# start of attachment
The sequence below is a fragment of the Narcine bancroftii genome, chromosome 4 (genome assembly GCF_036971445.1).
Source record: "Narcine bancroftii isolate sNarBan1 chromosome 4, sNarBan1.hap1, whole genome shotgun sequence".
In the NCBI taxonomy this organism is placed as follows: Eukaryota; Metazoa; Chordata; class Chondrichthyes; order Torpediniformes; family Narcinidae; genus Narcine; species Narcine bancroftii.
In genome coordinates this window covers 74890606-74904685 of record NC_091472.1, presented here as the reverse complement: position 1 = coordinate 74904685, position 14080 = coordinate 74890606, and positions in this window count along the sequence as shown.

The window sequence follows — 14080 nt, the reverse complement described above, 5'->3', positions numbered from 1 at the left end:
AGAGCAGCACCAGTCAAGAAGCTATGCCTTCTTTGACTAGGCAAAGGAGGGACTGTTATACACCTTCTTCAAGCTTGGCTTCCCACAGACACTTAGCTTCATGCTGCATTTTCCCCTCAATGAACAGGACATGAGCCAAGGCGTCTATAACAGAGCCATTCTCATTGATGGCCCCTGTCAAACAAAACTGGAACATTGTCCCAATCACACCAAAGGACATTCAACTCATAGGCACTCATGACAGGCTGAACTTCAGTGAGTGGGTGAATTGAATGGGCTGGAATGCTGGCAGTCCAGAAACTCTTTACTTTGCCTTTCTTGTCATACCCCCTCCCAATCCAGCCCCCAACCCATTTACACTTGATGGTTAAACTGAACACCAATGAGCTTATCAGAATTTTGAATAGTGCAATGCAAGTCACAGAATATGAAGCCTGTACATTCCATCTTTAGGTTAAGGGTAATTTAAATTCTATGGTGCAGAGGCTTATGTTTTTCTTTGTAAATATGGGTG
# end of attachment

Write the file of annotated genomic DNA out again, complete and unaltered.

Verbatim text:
The sequence below is a fragment of the Narcine bancroftii genome, chromosome 4 (genome assembly GCF_036971445.1).
Source record: "Narcine bancroftii isolate sNarBan1 chromosome 4, sNarBan1.hap1, whole genome shotgun sequence".
In the NCBI taxonomy this organism is placed as follows: Eukaryota; Metazoa; Chordata; class Chondrichthyes; order Torpediniformes; family Narcinidae; genus Narcine; species Narcine bancroftii.
In genome coordinates this window covers 74890606-74904685 of record NC_091472.1, presented here as the reverse complement: position 1 = coordinate 74904685, position 14080 = coordinate 74890606, and positions in this window count along the sequence as shown.

The window sequence follows — 14080 nt, the reverse complement described above, 5'->3', positions numbered from 1 at the left end:
AGAGCAGCACCAGTCAAGAAGCTATGCCTTCTTTGACTAGGCAAAGGAGGGACTGTTATACACCTTCTTCAAGCTTGGCTTCCCACAGACACTTAGCTTCATGCTGCATTTTCCCCTCAATGAACAGGACATGAGCCAAGGCGTCTATAACAGAGCCATTCTCATTGATGGCCCCTGTCAAACAAAACTGGAACATTGTCCCAATCACACCAAAGGACATTCAACTCATAGGCACTCATGACAGGCTGAACTTCAGTGAGTGGGTGAATTGAATGGGCTGGAATGCTGGCAGTCCAGAAACTCTTTACTTTGCCTTTCTTGTCATACCCCCTCCCAATCCAGCCCCCAACCCATTTACACTTGATGGTTAAACTGAACACCAATGAGCTTATCAGAATTTTGAATAGTGCAATGCAAGTCACAGAATATGAAGCCTGTACATTCCATCTTTAGGTTAAGGGTAATTTAAATTCTATGGTGCAGAGGCTTATGTTTTTCTTTGTAAATATGGGTG